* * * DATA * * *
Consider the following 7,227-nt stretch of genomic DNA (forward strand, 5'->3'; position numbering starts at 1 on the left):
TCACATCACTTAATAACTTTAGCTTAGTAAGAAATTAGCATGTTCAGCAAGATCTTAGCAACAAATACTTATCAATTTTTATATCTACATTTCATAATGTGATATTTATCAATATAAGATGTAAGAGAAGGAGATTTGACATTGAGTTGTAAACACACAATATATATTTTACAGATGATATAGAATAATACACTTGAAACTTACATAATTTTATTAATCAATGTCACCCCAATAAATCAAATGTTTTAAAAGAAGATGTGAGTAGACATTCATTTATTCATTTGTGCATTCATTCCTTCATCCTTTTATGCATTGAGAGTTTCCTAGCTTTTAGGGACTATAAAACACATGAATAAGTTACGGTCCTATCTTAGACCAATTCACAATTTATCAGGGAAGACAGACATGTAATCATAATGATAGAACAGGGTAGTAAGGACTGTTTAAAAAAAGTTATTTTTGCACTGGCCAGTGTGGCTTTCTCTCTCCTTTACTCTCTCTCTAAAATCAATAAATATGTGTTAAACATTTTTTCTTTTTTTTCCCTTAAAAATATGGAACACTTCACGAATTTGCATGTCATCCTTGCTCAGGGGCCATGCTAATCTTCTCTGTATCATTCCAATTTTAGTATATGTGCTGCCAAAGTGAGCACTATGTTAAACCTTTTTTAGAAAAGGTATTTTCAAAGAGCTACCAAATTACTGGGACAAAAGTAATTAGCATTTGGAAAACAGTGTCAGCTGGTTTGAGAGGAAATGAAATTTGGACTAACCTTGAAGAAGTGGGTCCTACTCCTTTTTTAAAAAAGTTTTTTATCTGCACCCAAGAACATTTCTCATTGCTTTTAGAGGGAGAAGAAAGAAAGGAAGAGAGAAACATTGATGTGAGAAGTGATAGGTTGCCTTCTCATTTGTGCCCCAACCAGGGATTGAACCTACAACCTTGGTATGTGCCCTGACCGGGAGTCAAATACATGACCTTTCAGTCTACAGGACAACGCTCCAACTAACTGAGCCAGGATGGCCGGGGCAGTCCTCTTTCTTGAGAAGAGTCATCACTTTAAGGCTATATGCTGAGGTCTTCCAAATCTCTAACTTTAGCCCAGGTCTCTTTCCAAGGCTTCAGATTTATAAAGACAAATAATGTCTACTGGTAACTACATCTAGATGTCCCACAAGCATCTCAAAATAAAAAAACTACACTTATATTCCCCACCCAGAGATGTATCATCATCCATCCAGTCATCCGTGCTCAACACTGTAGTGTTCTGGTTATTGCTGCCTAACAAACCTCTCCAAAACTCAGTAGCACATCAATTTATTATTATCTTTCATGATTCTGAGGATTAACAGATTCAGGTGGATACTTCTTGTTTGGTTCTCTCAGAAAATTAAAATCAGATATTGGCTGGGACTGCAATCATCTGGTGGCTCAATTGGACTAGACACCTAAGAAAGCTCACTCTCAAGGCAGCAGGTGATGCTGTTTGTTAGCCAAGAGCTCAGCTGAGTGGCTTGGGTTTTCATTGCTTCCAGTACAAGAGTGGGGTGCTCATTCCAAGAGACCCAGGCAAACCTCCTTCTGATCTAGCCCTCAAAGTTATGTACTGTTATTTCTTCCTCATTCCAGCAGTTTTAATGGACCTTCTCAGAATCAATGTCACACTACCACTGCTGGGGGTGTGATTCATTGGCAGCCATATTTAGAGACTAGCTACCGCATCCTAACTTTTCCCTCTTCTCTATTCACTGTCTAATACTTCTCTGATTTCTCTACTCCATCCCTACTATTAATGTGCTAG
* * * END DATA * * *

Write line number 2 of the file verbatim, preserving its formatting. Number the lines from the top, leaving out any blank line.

TCACATCACTTAATAACTTTAGCTTAGTAAGAAATTAGCATGTTCAGCAAGATCTTAGCAACAAATACTTATCAATTTTTATATCTACATTTCATAATGTGATATTTATCAATATAAGATGTAAGAGAAGGAGATTTGACATTGAGTTGTAAACACACAATATATATTTTACAGATGATATAGAATAATACACTTGAAACTTACATAATTTTATTAATCAATGTCACCCCAATAAATCAAATGTTTTAAAAGAAGATGTGAGTAGACATTCATTTATTCATTTGTGCATTCATTCCTTCATCCTTTTATGCATTGAGAGTTTCCTAGCTTTTAGGGACTATAAAACACATGAATAAGTTACGGTCCTATCTTAGACCAATTCACAATTTATCAGGGAAGACAGACATGTAATCATAATGATAGAACAGGGTAGTAAGGACTGTTTAAAAAAAGTTATTTTTGCACTGGCCAGTGTGGCTTTCTCTCTCCTTTACTCTCTCTCTAAAATCAATAAATATGTGTTAAACATTTTTTCTTTTTTTTCCCTTAAAAATATGGAACACTTCACGAATTTGCATGTCATCCTTGCTCAGGGGCCATGCTAATCTTCTCTGTATCATTCCAATTTTAGTATATGTGCTGCCAAAGTGAGCACTATGTTAAACCTTTTTTAGAAAAGGTATTTTCAAAGAGCTACCAAATTACTGGGACAAAAGTAATTAGCATTTGGAAAACAGTGTCAGCTGGTTTGAGAGGAAATGAAATTTGGACTAACCTTGAAGAAGTGGGTCCTACTCCTTTTTTAAAAAAGTTTTTTATCTGCACCCAAGAACATTTCTCATTGCTTTTAGAGGGAGAAGAAAGAAAGGAAGAGAGAAACATTGATGTGAGAAGTGATAGGTTGCCTTCTCATTTGTGCCCCAACCAGGGATTGAACCTACAACCTTGGTATGTGCCCTGACCGGGAGTCAAATACATGACCTTTCAGTCTACAGGACAACGCTCCAACTAACTGAGCCAGGATGGCCGGGGCAGTCCTCTTTCTTGAGAAGAGTCATCACTTTAAGGCTATATGCTGAGGTCTTCCAAATCTCTAACTTTAGCCCAGGTCTCTTTCCAAGGCTTCAGATTTATAAAGACAAATAATGTCTACTGGTAACTACATCTAGATGTCCCACAAGCATCTCAAAATAAAAAAACTACACTTATATTCCCCACCCAGAGATGTATCATCATCCATCCAGTCATCCGTGCTCAACACTGTAGTGTTCTGGTTATTGCTGCCTAACAAACCTCTCCAAAACTCAGTAGCACATCAATTTATTATTATCTTTCATGATTCTGAGGATTAACAGATTCAGGTGGATACTTCTTGTTTGGTTCTCTCAGAAAATTAAAATCAGATATTGGCTGGGACTGCAATCATCTGGTGGCTCAATTGGACTAGACACCTAAGAAAGCTCACTCTCAAGGCAGCAGGTGATGCTGTTTGTTAGCCAAGAGCTCAGCTGAGTGGCTTGGGTTTTCATTGCTTCCAGTACAAGAGTGGGGTGCTCATTCCAAGAGACCCAGGCAAACCTCCTTCTGATCTAGCCCTCAAAGTTATGTACTGTTATTTCTTCCTCATTCCAGCAGTTTTAATGGACCTTCTCAGAATCAATGTCACACTACCACTGCTGGGGGTGTGATTCATTGGCAGCCATATTTAGAGACTAGCTACCGCATCCTAACTTTTCCCTCTTCTCTATTCACTGTCTAATACTTCTCTGATTTCTCTACTCCATCCCTACTATTAATGTGCTAG